Other factors that can increase a fetusï¿½ risk of herpes infection include being born prematurely (as these babies will not receive a "full dose" of antibodies at the time of their birth) and using medical instruments during a vaginal birth (which may puncture the childï¿½s skin making it easier for the virus to enter the body). Although it is rare, it is also possible for the herpes virus to be passed through the placenta to the fetus. This is known as congenital herpes.
Because the typical herpes treatments are not necessarily suitable for pregnant women, typical genital herpes treatment in pregnancy involves extra monitoring by your health care professional. So long as you do not have a herpes outbreak at the time of delivery, it is generally thought to be safe to have a vaginal birth.
Herpes medication that can help suppress the symptoms and frequency of herpes outbreaks are generally not suitable for use during pregnancy. Some pregnant women, though, may be prescribed acyclovir during their third trimester to help suppress an outbreak. However, this drug has not been approved by the FDA as safe to use during pregnancy and is classified as a type B drug. This means that is only recommended for use when the benefits of the drug outweigh the risks. The long-term effects of this drug on the child have not been properly evaluated and more study is needed. Of the few tests that have been done, though, all have shown the drug to cause no ill side effects in the child or mother.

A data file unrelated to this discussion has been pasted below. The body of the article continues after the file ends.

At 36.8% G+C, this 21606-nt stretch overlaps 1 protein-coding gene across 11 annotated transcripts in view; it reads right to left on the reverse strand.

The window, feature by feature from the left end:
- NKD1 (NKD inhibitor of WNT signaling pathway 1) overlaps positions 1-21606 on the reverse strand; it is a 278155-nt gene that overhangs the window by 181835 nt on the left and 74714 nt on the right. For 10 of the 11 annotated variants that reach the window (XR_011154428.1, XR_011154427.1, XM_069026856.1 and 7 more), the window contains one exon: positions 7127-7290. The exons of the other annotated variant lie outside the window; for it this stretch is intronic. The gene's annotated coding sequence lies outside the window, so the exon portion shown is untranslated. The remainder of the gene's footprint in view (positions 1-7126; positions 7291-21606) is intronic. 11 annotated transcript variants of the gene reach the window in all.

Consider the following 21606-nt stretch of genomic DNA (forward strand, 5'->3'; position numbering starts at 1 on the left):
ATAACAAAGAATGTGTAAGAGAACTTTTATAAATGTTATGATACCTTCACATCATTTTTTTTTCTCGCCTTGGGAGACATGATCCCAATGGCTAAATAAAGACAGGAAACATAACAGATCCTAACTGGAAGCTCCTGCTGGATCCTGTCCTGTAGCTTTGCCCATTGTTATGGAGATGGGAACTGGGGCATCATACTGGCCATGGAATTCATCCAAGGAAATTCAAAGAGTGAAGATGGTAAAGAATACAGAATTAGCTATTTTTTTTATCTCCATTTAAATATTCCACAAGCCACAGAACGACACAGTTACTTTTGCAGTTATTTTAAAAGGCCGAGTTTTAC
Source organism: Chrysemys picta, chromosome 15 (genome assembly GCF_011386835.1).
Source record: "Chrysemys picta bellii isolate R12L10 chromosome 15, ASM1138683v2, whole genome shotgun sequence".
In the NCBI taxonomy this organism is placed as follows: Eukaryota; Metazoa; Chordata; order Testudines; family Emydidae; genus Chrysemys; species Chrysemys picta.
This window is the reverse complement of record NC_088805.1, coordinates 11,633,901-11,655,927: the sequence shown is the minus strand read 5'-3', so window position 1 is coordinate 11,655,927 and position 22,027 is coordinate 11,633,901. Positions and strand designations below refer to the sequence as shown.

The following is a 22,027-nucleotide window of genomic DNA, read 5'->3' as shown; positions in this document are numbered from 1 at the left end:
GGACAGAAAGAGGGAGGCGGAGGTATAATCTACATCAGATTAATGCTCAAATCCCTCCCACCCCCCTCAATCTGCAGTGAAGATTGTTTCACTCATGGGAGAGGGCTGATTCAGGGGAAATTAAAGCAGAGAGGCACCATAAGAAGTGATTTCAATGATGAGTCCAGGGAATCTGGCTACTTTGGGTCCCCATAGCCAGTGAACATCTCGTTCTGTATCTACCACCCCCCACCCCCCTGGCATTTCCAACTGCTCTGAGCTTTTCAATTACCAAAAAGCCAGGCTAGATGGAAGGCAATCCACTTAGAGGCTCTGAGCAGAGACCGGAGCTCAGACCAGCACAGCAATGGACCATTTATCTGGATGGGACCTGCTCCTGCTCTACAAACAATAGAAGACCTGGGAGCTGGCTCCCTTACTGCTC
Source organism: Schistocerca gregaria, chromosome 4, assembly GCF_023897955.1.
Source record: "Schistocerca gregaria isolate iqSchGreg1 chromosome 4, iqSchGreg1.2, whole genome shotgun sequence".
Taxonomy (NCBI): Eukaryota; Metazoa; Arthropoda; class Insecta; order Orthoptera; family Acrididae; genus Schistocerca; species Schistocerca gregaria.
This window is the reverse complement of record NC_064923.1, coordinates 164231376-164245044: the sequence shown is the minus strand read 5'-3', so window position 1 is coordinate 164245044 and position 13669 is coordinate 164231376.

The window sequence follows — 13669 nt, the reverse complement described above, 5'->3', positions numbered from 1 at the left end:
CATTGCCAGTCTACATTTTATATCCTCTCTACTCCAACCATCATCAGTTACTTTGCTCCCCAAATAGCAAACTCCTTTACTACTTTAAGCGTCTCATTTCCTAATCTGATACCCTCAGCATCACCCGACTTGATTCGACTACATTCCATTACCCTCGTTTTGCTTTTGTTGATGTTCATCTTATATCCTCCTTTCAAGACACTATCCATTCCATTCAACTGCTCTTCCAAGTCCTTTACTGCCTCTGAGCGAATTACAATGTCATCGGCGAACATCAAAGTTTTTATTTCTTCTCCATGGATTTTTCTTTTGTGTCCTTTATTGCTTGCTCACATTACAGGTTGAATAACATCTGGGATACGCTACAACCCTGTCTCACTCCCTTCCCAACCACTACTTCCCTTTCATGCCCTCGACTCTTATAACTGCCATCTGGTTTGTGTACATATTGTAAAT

If you have a herpes outbreak at the time of birth, a cesarean section will be done to minimize the risk of transmission. If your outbreak occurs shortly before you expect to deliver, your health care provider will closely monitor you and evaluate how infectious you are. So long as you do not have any herpes lesions or viral shedding, a vaginal birth is generally thought to be okay.
Sometimes, herpes are confused with vaginal warts. Vaginal warts are cauliflower-like growths that appear around the genitalia. They are caused by another virus, called the HPV virus. Vaginal warts treatment is available.
Effects of Herpes in Newborns
While few newborns are ever actually infected with the HSV virus before or at the time of birth, those that are can develop serious complications. The herpes virus can affect the childï¿½s internal organs as well as central nervous system. If left untreated, the infection can prove to be fatal. For the small percentage of children that do survive, the virus can affect their eyes or lead to severe mental and developmental retardation. Even a local infection of the skin, eyes or mucus membranes can lead to more serious complications if it is not treated.
Any newborn that is thought to be at risk of a HSV-2 infection should receive a herpes test 24 to 48 hours after his birth. If an infection is suspected or confirmed, intravenous treatment with acyclovir should begin right away. The treatment can last between 10 and 21 days depending on the severity of the infection.
For more herpes information, visit Epigee.org.
|Concerned about herpes? Visit our Pregnancy Complications forum to discuss the issue with other women.|